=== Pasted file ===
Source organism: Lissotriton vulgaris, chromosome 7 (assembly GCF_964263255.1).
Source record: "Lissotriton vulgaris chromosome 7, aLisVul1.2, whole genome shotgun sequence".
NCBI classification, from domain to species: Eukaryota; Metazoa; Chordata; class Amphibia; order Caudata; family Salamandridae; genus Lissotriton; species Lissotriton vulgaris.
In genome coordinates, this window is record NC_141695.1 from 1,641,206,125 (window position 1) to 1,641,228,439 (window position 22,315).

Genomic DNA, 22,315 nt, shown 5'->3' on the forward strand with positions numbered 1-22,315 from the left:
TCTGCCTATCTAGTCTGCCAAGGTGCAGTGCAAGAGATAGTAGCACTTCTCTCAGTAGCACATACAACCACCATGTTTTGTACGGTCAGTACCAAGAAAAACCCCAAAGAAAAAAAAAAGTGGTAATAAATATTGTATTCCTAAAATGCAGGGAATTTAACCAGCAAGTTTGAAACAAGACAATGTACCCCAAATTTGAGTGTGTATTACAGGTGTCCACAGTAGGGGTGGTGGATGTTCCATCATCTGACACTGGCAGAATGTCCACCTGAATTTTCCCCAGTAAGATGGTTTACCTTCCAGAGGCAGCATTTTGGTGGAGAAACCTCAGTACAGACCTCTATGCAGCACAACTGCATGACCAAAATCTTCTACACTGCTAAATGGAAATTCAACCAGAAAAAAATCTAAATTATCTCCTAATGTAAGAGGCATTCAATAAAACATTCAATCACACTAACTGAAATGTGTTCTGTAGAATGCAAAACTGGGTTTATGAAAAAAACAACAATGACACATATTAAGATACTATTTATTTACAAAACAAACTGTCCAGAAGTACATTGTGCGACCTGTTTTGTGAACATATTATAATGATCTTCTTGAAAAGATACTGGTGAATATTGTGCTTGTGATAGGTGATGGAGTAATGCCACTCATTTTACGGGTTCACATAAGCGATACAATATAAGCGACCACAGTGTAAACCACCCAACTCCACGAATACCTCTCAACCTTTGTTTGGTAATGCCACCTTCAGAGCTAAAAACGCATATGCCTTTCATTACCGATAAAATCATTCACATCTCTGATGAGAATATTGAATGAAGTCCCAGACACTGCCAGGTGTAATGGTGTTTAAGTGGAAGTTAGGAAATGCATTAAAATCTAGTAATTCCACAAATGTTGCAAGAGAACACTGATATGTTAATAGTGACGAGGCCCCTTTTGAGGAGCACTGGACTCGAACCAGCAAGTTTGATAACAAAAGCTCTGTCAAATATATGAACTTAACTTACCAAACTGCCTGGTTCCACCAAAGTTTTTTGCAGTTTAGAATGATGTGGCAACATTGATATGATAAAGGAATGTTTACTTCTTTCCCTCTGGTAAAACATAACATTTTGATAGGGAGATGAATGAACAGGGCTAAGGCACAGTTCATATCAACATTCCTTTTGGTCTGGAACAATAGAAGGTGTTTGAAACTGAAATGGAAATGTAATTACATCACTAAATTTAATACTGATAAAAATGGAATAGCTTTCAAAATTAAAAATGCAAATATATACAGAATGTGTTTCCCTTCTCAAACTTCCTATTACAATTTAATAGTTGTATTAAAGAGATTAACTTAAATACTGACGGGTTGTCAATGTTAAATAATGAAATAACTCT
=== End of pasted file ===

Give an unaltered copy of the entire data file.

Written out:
Source organism: Lissotriton vulgaris, chromosome 7 (assembly GCF_964263255.1).
Source record: "Lissotriton vulgaris chromosome 7, aLisVul1.2, whole genome shotgun sequence".
NCBI classification, from domain to species: Eukaryota; Metazoa; Chordata; class Amphibia; order Caudata; family Salamandridae; genus Lissotriton; species Lissotriton vulgaris.
In genome coordinates, this window is record NC_141695.1 from 1,641,206,125 (window position 1) to 1,641,228,439 (window position 22,315).

Genomic DNA, 22,315 nt, shown 5'->3' on the forward strand with positions numbered 1-22,315 from the left:
TCTGCCTATCTAGTCTGCCAAGGTGCAGTGCAAGAGATAGTAGCACTTCTCTCAGTAGCACATACAACCACCATGTTTTGTACGGTCAGTACCAAGAAAAACCCCAAAGAAAAAAAAAAGTGGTAATAAATATTGTATTCCTAAAATGCAGGGAATTTAACCAGCAAGTTTGAAACAAGACAATGTACCCCAAATTTGAGTGTGTATTACAGGTGTCCACAGTAGGGGTGGTGGATGTTCCATCATCTGACACTGGCAGAATGTCCACCTGAATTTTCCCCAGTAAGATGGTTTACCTTCCAGAGGCAGCATTTTGGTGGAGAAACCTCAGTACAGACCTCTATGCAGCACAACTGCATGACCAAAATCTTCTACACTGCTAAATGGAAATTCAACCAGAAAAAAATCTAAATTATCTCCTAATGTAAGAGGCATTCAATAAAACATTCAATCACACTAACTGAAATGTGTTCTGTAGAATGCAAAACTGGGTTTATGAAAAAAACAACAATGACACATATTAAGATACTATTTATTTACAAAACAAACTGTCCAGAAGTACATTGTGCGACCTGTTTTGTGAACATATTATAATGATCTTCTTGAAAAGATACTGGTGAATATTGTGCTTGTGATAGGTGATGGAGTAATGCCACTCATTTTACGGGTTCACATAAGCGATACAATATAAGCGACCACAGTGTAAACCACCCAACTCCACGAATACCTCTCAACCTTTGTTTGGTAATGCCACCTTCAGAGCTAAAAACGCATATGCCTTTCATTACCGATAAAATCATTCACATCTCTGATGAGAATATTGAATGAAGTCCCAGACACTGCCAGGTGTAATGGTGTTTAAGTGGAAGTTAGGAAATGCATTAAAATCTAGTAATTCCACAAATGTTGCAAGAGAACACTGATATGTTAATAGTGACGAGGCCCCTTTTGAGGAGCACTGGACTCGAACCAGCAAGTTTGATAACAAAAGCTCTGTCAAATATATGAACTTAACTTACCAAACTGCCTGGTTCCACCAAAGTTTTTTGCAGTTTAGAATGATGTGGCAACATTGATATGATAAAGGAATGTTTACTTCTTTCCCTCTGGTAAAACATAACATTTTGATAGGGAGATGAATGAACAGGGCTAAGGCACAGTTCATATCAACATTCCTTTTGGTCTGGAACAATAGAAGGTGTTTGAAACTGAAATGGAAATGTAATTACATCACTAAATTTAATACTGATAAAAATGGAATAGCTTTCAAAATTAAAAATGCAAATATATACAGAATGTGTTTCCCTTCTCAAACTTCCTATTACAATTTAATAGTTGTATTAAAGAGATTAACTTAAATACTGACGGGTTGTCAATGTTAAATAATGAAATAACTCT